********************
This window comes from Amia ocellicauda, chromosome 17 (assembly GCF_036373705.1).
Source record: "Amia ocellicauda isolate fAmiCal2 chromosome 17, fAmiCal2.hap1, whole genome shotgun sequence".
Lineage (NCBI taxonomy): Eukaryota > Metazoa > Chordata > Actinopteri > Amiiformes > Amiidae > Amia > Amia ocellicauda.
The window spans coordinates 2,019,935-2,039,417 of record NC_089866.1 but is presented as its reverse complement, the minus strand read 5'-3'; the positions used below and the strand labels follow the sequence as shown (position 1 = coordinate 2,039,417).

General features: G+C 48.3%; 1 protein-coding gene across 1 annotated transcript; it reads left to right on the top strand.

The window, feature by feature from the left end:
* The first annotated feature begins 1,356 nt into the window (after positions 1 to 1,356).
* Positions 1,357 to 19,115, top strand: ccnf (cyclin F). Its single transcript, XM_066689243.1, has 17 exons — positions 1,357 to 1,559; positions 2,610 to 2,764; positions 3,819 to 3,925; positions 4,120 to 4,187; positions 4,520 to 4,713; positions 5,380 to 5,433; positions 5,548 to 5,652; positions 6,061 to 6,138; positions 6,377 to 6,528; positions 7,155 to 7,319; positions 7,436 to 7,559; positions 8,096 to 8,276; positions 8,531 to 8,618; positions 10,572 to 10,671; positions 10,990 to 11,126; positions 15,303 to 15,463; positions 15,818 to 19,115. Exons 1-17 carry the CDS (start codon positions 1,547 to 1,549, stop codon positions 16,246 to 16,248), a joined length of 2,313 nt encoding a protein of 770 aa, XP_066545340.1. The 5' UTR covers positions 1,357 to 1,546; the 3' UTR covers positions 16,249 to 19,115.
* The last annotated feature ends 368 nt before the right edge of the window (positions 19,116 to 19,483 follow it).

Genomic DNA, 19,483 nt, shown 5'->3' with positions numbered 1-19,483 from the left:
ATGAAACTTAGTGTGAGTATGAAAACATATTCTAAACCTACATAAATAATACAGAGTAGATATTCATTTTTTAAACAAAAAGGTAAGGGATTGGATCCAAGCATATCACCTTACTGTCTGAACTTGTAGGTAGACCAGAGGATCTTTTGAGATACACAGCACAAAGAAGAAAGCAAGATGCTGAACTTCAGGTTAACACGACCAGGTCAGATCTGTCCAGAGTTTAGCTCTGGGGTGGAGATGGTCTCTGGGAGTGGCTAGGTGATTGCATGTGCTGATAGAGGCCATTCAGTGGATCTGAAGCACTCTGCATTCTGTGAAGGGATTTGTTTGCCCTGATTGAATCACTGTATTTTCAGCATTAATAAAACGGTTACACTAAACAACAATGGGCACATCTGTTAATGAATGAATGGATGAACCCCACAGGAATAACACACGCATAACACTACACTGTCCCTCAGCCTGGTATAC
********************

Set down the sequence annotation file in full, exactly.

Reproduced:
This window comes from Amia ocellicauda, chromosome 17 (assembly GCF_036373705.1).
Source record: "Amia ocellicauda isolate fAmiCal2 chromosome 17, fAmiCal2.hap1, whole genome shotgun sequence".
Lineage (NCBI taxonomy): Eukaryota > Metazoa > Chordata > Actinopteri > Amiiformes > Amiidae > Amia > Amia ocellicauda.
The window spans coordinates 2,019,935-2,039,417 of record NC_089866.1 but is presented as its reverse complement, the minus strand read 5'-3'; the positions used below and the strand labels follow the sequence as shown (position 1 = coordinate 2,039,417).

General features: G+C 48.3%; 1 protein-coding gene across 1 annotated transcript; it reads left to right on the top strand.

The window, feature by feature from the left end:
* The first annotated feature begins 1,356 nt into the window (after positions 1 to 1,356).
* Positions 1,357 to 19,115, top strand: ccnf (cyclin F). Its single transcript, XM_066689243.1, has 17 exons — positions 1,357 to 1,559; positions 2,610 to 2,764; positions 3,819 to 3,925; positions 4,120 to 4,187; positions 4,520 to 4,713; positions 5,380 to 5,433; positions 5,548 to 5,652; positions 6,061 to 6,138; positions 6,377 to 6,528; positions 7,155 to 7,319; positions 7,436 to 7,559; positions 8,096 to 8,276; positions 8,531 to 8,618; positions 10,572 to 10,671; positions 10,990 to 11,126; positions 15,303 to 15,463; positions 15,818 to 19,115. Exons 1-17 carry the CDS (start codon positions 1,547 to 1,549, stop codon positions 16,246 to 16,248), a joined length of 2,313 nt encoding a protein of 770 aa, XP_066545340.1. The 5' UTR covers positions 1,357 to 1,546; the 3' UTR covers positions 16,249 to 19,115.
* The last annotated feature ends 368 nt before the right edge of the window (positions 19,116 to 19,483 follow it).

Genomic DNA, 19,483 nt, shown 5'->3' with positions numbered 1-19,483 from the left:
ATGAAACTTAGTGTGAGTATGAAAACATATTCTAAACCTACATAAATAATACAGAGTAGATATTCATTTTTTAAACAAAAAGGTAAGGGATTGGATCCAAGCATATCACCTTACTGTCTGAACTTGTAGGTAGACCAGAGGATCTTTTGAGATACACAGCACAAAGAAGAAAGCAAGATGCTGAACTTCAGGTTAACACGACCAGGTCAGATCTGTCCAGAGTTTAGCTCTGGGGTGGAGATGGTCTCTGGGAGTGGCTAGGTGATTGCATGTGCTGATAGAGGCCATTCAGTGGATCTGAAGCACTCTGCATTCTGTGAAGGGATTTGTTTGCCCTGATTGAATCACTGTATTTTCAGCATTAATAAAACGGTTACACTAAACAACAATGGGCACATCTGTTAATGAATGAATGGATGAACCCCACAGGAATAACACACGCATAACACTACACTGTCCCTCAGCCTGGTATAC